First Appeared in The Music Box, June 2006, Volume 13, #6
Written by John Metzger
Moving from the eclectically-minded outings of Nina Simone in the ’60s to the classic work of Marvin Gaye during the early ’70s to the neo-folk recordings that Cassandra Wilson has made for the Blue Note label over the course of the past decade-plus has never been a major leap. With the help of producer T Bone Burnett, however, Wilson not only makes these connections readily apparent throughout her latest endeavor Thunderbird, but together, the duo also succeeds in rejuvenating the genre of modern urban soul, which long ago seemed to swap its organic lifeblood for the sort of sterility that goes hand-in-hand with mainstream aspirations.
Much like Brian Eno, Daniel Lanois, and Nigel Godrich, Burnett has developed a style of production that is immediately recognizable and unique, and although the atmospheric flourishes and experimental textures that he tends to employ undoubtedly are implemented with the utmost care, his arrangements ultimately feel natural and effortless. This holds true throughout Thunderbird, and his ability to turn subtlety into an art gives Wilson’s dusky voice ample room to maneuver. Look, for example, at the manner in which the traditional Easy Rider switches from minimalist contemplation to fully amplified defiance at just the precise moment so as to alter its lyrical tone. Likewise, Poet is enveloped in a seductive groove that suitably enhances its mood of carnal pleasure, while Strike a Match is a guitar-free, impressionistic tumble back into solitude.
Sequenced as a meditation on the ups and downs of a relationship, Thunderbird is neatly divided into segments that shift from exploring the pain and anguish of abandonment to expressing the joy of being in love to the eventual understanding that fate is an unavoidable aspect of life. Conveying a desire to escape, the opening Go to Mexico begins the narrative’s initial downward spiral into depression, though intriguingly it also is the only song on the set that addresses, however vaguely, current societal issues. In bending a sample of The Wild Tchoupitoulas performing Hey Pocky A-Way into the tune’s rhythm track, Wilson and Burnett deftly augment the underlying message by musically straddling the line between a pair of Marvin Gaye’s well-known hits: What’s Going On and Sexual Healing. So powerful is the end result, that its shadow is cast across the entirety of the affair. By contrast, on the final track Tarot — which effectively translates the challenging jazz-folk ruminations of Joni Mitchell (The Hissing of Summer Lawns, Hejira, and Mingus, for example) into a soul-imbued environment — Wilson accepts the notion that she is destined to spend her life restlessly searching for her soulmate.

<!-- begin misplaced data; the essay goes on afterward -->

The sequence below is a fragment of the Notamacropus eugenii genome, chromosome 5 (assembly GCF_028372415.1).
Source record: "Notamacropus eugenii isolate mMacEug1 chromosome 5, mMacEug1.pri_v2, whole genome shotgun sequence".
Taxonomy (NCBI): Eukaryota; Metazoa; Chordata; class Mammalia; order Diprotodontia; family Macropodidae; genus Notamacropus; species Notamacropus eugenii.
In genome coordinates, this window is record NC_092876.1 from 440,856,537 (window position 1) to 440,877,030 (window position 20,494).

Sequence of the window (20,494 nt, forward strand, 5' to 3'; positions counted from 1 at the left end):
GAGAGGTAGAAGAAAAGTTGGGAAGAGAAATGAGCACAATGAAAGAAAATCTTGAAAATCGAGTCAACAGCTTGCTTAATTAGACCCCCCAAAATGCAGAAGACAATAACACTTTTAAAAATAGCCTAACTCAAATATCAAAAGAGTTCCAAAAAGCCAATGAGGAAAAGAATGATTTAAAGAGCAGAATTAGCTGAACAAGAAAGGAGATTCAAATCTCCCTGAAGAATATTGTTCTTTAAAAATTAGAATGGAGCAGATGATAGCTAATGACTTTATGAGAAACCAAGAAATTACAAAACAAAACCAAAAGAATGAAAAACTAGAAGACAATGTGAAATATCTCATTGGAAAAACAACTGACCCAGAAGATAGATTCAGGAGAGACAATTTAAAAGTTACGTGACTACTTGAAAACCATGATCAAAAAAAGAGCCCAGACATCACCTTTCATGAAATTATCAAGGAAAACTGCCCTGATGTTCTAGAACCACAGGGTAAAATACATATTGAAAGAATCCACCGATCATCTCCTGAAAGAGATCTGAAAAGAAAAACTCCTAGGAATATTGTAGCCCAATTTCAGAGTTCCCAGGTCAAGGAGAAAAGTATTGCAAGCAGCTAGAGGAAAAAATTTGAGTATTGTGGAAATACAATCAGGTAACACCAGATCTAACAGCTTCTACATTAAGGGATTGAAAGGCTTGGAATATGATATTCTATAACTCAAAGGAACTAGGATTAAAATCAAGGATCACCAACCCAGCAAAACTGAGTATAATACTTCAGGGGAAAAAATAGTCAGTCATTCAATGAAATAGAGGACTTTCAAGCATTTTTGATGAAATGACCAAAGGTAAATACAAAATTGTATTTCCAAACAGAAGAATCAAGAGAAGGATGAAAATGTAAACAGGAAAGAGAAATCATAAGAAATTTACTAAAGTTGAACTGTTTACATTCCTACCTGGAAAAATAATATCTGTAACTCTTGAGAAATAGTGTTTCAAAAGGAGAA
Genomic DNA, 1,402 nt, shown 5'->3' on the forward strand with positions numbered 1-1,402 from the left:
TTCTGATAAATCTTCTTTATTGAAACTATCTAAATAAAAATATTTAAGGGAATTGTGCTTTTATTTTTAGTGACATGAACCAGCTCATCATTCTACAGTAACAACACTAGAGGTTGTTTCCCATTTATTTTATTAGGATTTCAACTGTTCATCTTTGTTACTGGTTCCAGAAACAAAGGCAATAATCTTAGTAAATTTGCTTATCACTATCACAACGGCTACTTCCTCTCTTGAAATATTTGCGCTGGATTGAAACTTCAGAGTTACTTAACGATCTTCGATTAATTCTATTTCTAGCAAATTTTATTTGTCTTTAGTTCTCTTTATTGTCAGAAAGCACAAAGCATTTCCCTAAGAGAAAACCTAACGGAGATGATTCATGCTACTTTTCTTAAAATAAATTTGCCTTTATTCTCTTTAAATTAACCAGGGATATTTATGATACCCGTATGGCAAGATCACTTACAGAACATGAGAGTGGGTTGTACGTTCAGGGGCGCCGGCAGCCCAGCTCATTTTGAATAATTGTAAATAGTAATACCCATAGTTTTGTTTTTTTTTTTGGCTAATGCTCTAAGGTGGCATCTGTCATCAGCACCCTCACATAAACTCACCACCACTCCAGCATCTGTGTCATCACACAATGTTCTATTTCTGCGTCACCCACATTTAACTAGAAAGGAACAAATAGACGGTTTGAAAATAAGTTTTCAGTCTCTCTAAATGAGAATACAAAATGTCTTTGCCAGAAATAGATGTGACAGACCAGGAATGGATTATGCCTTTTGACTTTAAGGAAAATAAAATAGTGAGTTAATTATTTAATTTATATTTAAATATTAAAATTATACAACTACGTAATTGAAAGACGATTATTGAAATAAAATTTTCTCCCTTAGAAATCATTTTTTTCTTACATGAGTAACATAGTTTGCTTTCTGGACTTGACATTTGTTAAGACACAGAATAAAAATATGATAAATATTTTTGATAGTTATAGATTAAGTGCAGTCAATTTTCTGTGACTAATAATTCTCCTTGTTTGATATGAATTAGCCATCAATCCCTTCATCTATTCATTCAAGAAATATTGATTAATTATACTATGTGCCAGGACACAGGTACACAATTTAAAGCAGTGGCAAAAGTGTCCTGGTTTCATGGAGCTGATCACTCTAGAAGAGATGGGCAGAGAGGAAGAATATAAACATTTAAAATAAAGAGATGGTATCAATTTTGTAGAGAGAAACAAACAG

In spite of its contemporary accoutrements, however, it’s Nina Simone who serves as Thunderbird’s driving influence, and in similar fashion, Wilson strikes the perfect balance between exuding strength and vulnerability. On the traditional Easy Rider as well as the subsequent original composition It Would Be So Easy, Wilson initially appears to be devastated by her errant partner’s behavior, but by the conclusion of both tracks, she finds within herself the tenacity to move past her grief. Elsewhere, she softens the gruff, sexual come-on of Willie Dixon’s I Want to Be Loved, deliberates over the distance that divides two lovers on a cover of The Wallflowers’ Closer to You, and twists the old cowboy tune Red River Valley into a mournful, gospel-blues lament. There’s little doubt that the album highlights the direction in which Wilson has been moving for some time, but although her past pursuits hinted at her immense talent, none of them succeeded in framing it nearly as perfectly as Thunderbird does.
Thunderbird is available from Barnes & Noble.
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1 Star: Pitiful
2 Stars: Listenable
3 Stars: Respectable
4 Stars: Excellent
5 Stars: Can't Live Without It!!
Copyright © 2006 The Music Box